The latest trending ingredient: Tranexamic Acid

Searches for Tranexamic Acid have increased in popularity by 25% over the last year and its popularity is set to continue into the upcoming season, says one study by e-tailer LOOKFANTASTIC. “Tranexamic Acid stops pigment production which helps treat dark spots and hyperpigmentation and brightens skin. Tranexamic Acid is also popular on social media, for example it has 1.4 million views on the TikTok skincare community, with the likes of The Derm Doctor discussing the benefits of the ingredient for skincare.”

Dr Deborah Lee said: “Topical tranexamic acid has shown promising results when used to reduce unwanted skin hyperpigmentation. Hyperpigmentation is a common problem in skincare, and topical use of tranexamic acid, until recently, was not recognised as a potential treatment. Tranexamic acid has recently become popular due to Instagram, the effects of various influencers, and the opinions of some Consultant dermatologists. It has been described as a ‘hero ingredient’ due to its potent skin properties.” And Dr. David Lim says (in a recent Instagram update on his new skincare brand The Formulated) that it’s “one of the biggest breakthroughs for treatment of pigmentation, especially melasma”.

What is it and what is it used for?

Joanne Healy, Product Development Manager at Advanced Skin Technology says “Tranexamic Acid, a derivative of the amino acid lysine, is now one of the most sort after pigmentation actives for improving the appearance of dark spots and uneven hyperpigmentation. It works as an essential support to sunscreen to calm, condition and protect skin from future environmental damage. Tranexamic has a unique method of action in that it not only evens out the dark pigmented spots, but it also has a significant calming effect. It has a twofold response on the 2 key aspects of photodamage, minimising both redness and hyperpigmentation.”

A Huda Beauty blog post notes its anti-inflammatory effects. It’s also an acid that doesn’t act like the other ones we’ve all gotten used to in things like chemical exfoliants and peels. It doesn’t act that way. “Unlike other acids like glycolic and salicylic acid, tranexamic acid doesn’t actually exfoliate the skin,” says Huda Beauty. “Instead, tranexamic acid is a powerful anti-inflammatory that works to disrupt the overproduction of melanin that’s caused by aggravated skin inflammation. Melanin is the naturally occurring pigment that gives your skin its color, and while melanin helps protect the skin, when produced in excess, it can cause dark patches, isolated spots, and dullness.” 

Jessica Giraldi, Head of Education at Professional Beauty Solutionssays “as a skincare ingredient it’s used to help fade discolouration, brighten skin and reduce the appearance of acne scars. It’s great for combatting dark spots and pigmentation after sun exposure, as well as postoperative care after laser and pulsed light treatments. It’s also been used to stop bleeding in the past, says Michelle Wong, PhD, creator of Lab Muffin. “It’s been used orally for reducing bleeding for decades, such as for heavy periods and after surgery. In the last decade it’s also been used for pigmentation disorders, in particular melasma.”

Who can use it?

Anyone with any skin tone, says Jessica. “No matter what your skin tones or complexion concerns may be, this ingredient will target your hyperpigmentation and melasma gently and effectively. Tranexamic acid is also a safer, effective alternative to hydroquinone, a potentially irritating bleaching ingredient”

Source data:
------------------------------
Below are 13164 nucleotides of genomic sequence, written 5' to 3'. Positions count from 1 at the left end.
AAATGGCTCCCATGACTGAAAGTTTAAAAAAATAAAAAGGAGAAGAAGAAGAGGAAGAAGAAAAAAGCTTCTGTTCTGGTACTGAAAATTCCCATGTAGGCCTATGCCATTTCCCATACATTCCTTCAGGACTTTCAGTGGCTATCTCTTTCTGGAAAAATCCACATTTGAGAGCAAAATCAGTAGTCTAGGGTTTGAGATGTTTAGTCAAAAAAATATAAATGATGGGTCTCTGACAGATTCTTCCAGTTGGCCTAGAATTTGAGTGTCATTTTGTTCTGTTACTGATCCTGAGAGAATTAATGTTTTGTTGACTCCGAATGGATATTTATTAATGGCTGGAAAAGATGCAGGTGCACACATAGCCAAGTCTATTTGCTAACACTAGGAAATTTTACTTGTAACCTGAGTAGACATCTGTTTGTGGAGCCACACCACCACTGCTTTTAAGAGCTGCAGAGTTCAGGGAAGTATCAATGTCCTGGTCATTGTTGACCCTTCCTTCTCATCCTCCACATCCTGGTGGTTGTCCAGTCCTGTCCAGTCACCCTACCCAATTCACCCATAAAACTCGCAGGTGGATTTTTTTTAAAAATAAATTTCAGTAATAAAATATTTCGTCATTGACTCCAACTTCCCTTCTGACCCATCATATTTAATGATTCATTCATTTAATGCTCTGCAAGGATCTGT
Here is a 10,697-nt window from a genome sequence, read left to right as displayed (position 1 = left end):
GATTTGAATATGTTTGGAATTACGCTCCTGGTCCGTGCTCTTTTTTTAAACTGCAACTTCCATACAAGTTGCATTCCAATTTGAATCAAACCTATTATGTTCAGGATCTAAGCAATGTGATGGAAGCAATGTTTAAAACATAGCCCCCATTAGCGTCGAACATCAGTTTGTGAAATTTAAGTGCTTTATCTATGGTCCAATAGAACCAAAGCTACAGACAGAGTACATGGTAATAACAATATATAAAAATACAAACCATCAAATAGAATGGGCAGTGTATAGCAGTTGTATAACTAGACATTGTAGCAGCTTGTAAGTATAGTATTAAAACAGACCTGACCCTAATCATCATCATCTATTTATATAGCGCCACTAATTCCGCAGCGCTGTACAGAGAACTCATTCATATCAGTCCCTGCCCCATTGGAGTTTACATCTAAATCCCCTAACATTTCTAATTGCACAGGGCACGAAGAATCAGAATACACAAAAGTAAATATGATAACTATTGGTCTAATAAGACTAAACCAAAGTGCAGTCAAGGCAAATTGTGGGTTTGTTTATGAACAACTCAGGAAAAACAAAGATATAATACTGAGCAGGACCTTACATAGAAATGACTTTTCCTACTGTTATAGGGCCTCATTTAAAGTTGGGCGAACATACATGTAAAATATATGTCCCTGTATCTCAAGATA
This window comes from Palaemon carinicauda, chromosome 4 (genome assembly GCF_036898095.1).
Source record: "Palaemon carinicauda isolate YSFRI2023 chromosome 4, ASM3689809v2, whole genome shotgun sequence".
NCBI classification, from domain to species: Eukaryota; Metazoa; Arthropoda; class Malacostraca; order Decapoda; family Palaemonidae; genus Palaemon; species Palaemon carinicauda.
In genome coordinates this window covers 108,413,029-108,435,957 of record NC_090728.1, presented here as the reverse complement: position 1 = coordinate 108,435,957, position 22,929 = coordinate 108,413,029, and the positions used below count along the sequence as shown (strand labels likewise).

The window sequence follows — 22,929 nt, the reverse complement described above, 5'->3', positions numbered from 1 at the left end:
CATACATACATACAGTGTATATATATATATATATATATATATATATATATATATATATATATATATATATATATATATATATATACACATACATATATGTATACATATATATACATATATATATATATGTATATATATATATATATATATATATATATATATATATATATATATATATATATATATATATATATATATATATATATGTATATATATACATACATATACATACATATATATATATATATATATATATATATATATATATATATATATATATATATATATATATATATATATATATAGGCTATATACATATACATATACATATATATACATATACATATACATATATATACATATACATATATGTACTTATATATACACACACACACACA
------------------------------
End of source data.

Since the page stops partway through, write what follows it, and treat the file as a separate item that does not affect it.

Is it safe?

Jessica says “Generally, tranexamic acid is safe for all skin types, especially those who seek the appearance of brighter, even-toned skin.” Michelle says the “benefits are that there aren’t many side effects.”

Does it work?

Jessica says “Tranexamic acid is a powerful tyrosinase activity inhibitor, and therefore can limit the production of melanin, the pigment in our skin that leads to uneven skin tone and discoloration.” But Michelle does note that there aren’t many peer-reviewed studies on the ingredient in skincare yet and “there’s not much evidence that it does anything…. There isn’t much reliable peer-reviewed evidence for using tranexamic acid in skincare. There are a few studies where it’s been reasonably effective for melasma, but it’s generally been studied in combination with microneedling or injected rather than just as a regular skincare product. It seems to work best for melasma, but the evidence for other types of pigmentation isn’t really there.”

How and when do you use it?

Joanne says “You should never stop using it! It has an accumulative effect so the longer you use it the better it is but as soon as you stop, those dark uneven spots may return.”

She also notes that you might have to be careful with the other skincare ingredients you use at the same time. “Tranexamic Acid likes to be in a Neutral pH therefore it may not be effective in an acidic formula alongside ingredients like Retinol, AHAs, BHAs and L-Ascorbic Acid. This doesn’t mean you couldn’t use them at the same time, more about how it is formulated to avoid instability within the formula.” And article on Active Skin says that “Unlike Alpha and Beta Hydroxy acids, Tranexamic Acid is a non-exfoliating acid. This means it works on skin issues such as discolouration, dullness and pigmentation, so it’s perfect for anyone wishing to restore their natural glow or even skin tone. TXA works effectively with other exfoliating acids, including Retinol and Vitamin C.:”

How long does it take to work?

For superior results, 3 months is always the recommended time frame for skincare or skin treatments to have a significant improvement,” says Joanne, “but some may see some change in as little as month.”